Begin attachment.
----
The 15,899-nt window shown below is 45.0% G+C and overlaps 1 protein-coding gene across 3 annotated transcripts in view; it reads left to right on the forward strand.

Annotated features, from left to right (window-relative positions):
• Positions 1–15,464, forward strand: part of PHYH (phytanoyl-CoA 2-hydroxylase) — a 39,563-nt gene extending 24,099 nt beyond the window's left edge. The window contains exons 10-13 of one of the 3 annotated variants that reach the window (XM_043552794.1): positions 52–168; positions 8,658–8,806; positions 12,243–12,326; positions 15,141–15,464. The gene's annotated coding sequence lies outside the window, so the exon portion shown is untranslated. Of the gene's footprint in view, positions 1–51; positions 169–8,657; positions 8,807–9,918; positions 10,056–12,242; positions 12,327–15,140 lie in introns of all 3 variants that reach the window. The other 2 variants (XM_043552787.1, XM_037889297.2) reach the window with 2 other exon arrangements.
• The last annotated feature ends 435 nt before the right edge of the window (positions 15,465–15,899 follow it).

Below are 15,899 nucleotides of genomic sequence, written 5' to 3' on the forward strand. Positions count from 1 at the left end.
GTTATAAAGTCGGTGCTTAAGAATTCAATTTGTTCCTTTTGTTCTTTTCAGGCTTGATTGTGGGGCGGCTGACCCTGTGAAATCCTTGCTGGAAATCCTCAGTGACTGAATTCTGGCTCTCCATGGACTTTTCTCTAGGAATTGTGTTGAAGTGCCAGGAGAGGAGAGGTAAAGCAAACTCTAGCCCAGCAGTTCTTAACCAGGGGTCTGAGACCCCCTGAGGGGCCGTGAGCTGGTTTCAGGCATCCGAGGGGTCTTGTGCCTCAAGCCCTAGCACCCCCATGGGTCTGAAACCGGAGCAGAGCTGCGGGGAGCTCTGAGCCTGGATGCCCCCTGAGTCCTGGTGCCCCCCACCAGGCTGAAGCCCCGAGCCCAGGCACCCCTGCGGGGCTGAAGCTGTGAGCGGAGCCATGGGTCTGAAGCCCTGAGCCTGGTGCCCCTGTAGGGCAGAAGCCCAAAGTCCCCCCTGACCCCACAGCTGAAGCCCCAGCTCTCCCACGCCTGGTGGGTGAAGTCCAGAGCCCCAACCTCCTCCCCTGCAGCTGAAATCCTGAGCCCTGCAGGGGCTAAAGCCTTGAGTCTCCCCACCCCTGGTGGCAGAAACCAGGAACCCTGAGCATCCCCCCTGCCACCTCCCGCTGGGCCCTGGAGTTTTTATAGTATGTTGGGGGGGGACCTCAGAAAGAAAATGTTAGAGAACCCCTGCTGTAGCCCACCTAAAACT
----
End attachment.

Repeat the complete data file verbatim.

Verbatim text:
The 15,899-nt window shown below is 45.0% G+C and overlaps 1 protein-coding gene across 3 annotated transcripts in view; it reads left to right on the forward strand.

Annotated features, from left to right (window-relative positions):
• Positions 1–15,464, forward strand: part of PHYH (phytanoyl-CoA 2-hydroxylase) — a 39,563-nt gene extending 24,099 nt beyond the window's left edge. The window contains exons 10-13 of one of the 3 annotated variants that reach the window (XM_043552794.1): positions 52–168; positions 8,658–8,806; positions 12,243–12,326; positions 15,141–15,464. The gene's annotated coding sequence lies outside the window, so the exon portion shown is untranslated. Of the gene's footprint in view, positions 1–51; positions 169–8,657; positions 8,807–9,918; positions 10,056–12,242; positions 12,327–15,140 lie in introns of all 3 variants that reach the window. The other 2 variants (XM_043552787.1, XM_037889297.2) reach the window with 2 other exon arrangements.
• The last annotated feature ends 435 nt before the right edge of the window (positions 15,465–15,899 follow it).

Below are 15,899 nucleotides of genomic sequence, written 5' to 3' on the forward strand. Positions count from 1 at the left end.
GTTATAAAGTCGGTGCTTAAGAATTCAATTTGTTCCTTTTGTTCTTTTCAGGCTTGATTGTGGGGCGGCTGACCCTGTGAAATCCTTGCTGGAAATCCTCAGTGACTGAATTCTGGCTCTCCATGGACTTTTCTCTAGGAATTGTGTTGAAGTGCCAGGAGAGGAGAGGTAAAGCAAACTCTAGCCCAGCAGTTCTTAACCAGGGGTCTGAGACCCCCTGAGGGGCCGTGAGCTGGTTTCAGGCATCCGAGGGGTCTTGTGCCTCAAGCCCTAGCACCCCCATGGGTCTGAAACCGGAGCAGAGCTGCGGGGAGCTCTGAGCCTGGATGCCCCCTGAGTCCTGGTGCCCCCCACCAGGCTGAAGCCCCGAGCCCAGGCACCCCTGCGGGGCTGAAGCTGTGAGCGGAGCCATGGGTCTGAAGCCCTGAGCCTGGTGCCCCTGTAGGGCAGAAGCCCAAAGTCCCCCCTGACCCCACAGCTGAAGCCCCAGCTCTCCCACGCCTGGTGGGTGAAGTCCAGAGCCCCAACCTCCTCCCCTGCAGCTGAAATCCTGAGCCCTGCAGGGGCTAAAGCCTTGAGTCTCCCCACCCCTGGTGGCAGAAACCAGGAACCCTGAGCATCCCCCCTGCCACCTCCCGCTGGGCCCTGGAGTTTTTATAGTATGTTGGGGGGGGACCTCAGAAAGAAAATGTTAGAGAACCCCTGCTGTAGCCCACCTAAAACT